Oracle’s patent infringement suit against Google over the Java implementation in Android may be facing a significant setback: of the 21 patents Oracle claims Google is violating, the U.S. Patent and Trademark Office has rejected 17 claims on re-examination. As a result, the judge in the case has asked both Oracle and Google to reduce the number of claims they are making against each other in order to avoid wasting the court’s time on patents that will likely be ruled invalid or uninfringed.
The U.S. Patent and Trademark office ruling was first reported by Groklaw.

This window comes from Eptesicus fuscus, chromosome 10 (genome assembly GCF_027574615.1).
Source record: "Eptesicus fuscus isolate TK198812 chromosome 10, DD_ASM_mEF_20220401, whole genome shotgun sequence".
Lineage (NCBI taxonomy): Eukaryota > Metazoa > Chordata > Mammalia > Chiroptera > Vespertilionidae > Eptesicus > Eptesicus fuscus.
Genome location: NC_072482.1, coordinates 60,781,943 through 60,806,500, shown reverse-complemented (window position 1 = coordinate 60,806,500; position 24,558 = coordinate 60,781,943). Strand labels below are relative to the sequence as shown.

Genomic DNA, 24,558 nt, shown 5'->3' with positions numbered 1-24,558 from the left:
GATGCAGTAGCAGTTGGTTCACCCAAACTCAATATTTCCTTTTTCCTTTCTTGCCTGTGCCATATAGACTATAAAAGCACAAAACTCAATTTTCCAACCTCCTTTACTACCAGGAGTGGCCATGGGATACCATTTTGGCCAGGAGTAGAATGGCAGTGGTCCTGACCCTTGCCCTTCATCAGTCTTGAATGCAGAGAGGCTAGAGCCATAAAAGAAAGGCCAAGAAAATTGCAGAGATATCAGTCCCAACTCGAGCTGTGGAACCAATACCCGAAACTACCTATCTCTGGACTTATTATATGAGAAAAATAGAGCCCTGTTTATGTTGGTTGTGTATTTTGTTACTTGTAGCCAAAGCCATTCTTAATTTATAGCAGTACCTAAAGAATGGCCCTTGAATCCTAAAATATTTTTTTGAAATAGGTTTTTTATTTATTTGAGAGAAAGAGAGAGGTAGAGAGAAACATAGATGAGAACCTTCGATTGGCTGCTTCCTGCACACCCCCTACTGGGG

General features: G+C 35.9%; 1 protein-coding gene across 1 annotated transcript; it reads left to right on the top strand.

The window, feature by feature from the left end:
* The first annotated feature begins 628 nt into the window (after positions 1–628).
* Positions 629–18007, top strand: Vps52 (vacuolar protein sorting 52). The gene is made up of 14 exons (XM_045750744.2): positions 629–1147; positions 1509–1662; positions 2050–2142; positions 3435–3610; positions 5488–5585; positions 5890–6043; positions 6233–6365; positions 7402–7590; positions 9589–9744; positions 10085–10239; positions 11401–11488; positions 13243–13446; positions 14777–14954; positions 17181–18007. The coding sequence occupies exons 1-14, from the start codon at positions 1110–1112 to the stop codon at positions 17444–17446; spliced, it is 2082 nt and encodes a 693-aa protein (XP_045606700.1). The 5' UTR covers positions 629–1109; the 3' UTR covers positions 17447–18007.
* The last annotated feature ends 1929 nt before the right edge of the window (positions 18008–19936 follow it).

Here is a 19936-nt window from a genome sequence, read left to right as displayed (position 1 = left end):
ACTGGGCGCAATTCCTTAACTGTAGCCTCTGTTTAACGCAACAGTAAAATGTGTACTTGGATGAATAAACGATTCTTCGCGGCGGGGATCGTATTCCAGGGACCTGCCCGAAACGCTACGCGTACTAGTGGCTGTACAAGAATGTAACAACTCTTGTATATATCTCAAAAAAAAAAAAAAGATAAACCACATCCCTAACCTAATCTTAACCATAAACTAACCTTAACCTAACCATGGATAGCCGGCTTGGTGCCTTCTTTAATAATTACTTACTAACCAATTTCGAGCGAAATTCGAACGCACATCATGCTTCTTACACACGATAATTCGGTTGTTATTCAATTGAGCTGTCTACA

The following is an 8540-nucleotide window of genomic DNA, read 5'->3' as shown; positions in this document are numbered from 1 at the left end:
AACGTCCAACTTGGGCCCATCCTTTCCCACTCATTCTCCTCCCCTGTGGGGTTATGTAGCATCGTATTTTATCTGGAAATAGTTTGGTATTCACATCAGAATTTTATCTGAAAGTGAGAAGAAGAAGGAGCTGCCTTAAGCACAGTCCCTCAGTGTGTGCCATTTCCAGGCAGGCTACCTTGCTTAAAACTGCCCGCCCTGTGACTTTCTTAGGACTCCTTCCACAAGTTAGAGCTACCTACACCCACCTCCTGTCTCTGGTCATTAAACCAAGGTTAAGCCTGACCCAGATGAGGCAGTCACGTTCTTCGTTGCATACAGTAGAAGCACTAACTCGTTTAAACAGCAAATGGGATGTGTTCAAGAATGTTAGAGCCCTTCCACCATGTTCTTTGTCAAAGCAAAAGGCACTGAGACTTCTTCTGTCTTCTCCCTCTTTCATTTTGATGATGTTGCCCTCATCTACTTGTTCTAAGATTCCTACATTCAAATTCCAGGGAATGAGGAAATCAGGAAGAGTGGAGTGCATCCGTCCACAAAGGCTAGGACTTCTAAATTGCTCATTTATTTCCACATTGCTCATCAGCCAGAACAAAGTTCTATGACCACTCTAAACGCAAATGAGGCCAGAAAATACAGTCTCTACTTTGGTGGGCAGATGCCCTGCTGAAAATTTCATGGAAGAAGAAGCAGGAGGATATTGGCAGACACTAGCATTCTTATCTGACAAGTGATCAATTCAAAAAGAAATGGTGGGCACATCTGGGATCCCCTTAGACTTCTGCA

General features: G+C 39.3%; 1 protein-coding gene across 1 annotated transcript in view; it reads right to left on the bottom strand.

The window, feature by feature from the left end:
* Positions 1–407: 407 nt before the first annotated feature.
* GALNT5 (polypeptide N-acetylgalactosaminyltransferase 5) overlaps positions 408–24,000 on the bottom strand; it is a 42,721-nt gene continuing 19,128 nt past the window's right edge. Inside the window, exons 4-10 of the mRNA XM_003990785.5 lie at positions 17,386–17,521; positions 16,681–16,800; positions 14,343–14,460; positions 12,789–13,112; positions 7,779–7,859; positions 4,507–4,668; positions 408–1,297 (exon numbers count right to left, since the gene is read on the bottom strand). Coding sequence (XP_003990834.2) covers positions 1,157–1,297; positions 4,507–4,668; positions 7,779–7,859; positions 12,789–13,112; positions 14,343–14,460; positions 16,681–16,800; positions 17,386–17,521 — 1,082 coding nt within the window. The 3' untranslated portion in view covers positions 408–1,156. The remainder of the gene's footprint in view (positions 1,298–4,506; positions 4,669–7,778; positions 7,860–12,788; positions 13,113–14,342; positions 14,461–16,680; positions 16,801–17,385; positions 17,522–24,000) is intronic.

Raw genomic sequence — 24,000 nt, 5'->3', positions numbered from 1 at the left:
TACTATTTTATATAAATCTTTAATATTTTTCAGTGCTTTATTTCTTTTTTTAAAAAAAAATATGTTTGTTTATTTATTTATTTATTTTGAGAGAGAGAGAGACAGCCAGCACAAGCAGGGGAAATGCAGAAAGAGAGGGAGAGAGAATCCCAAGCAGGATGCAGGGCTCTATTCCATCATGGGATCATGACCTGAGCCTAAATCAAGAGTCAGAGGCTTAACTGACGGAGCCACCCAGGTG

Oracle has not yet indicated how it intends to proceed in the case, but options include appealing the patent re-examination, reducing the number of claims it is making against Google. Earlier this month, Oracle began to describe the damages it aims to collect from Google in the case: one court filing estimates the damages at over $6 billion. Google has disputed the manner in which Oracle arrived at its figures.
Oracle filed suit against Google last year over alleged patent violation in the Java virtual machine used in Android. Google maintains it has done nothing wrong.
Overall, Oracle has made 168 infringement claims against Google to on seven patents. The USPTO’s process is ongoing.
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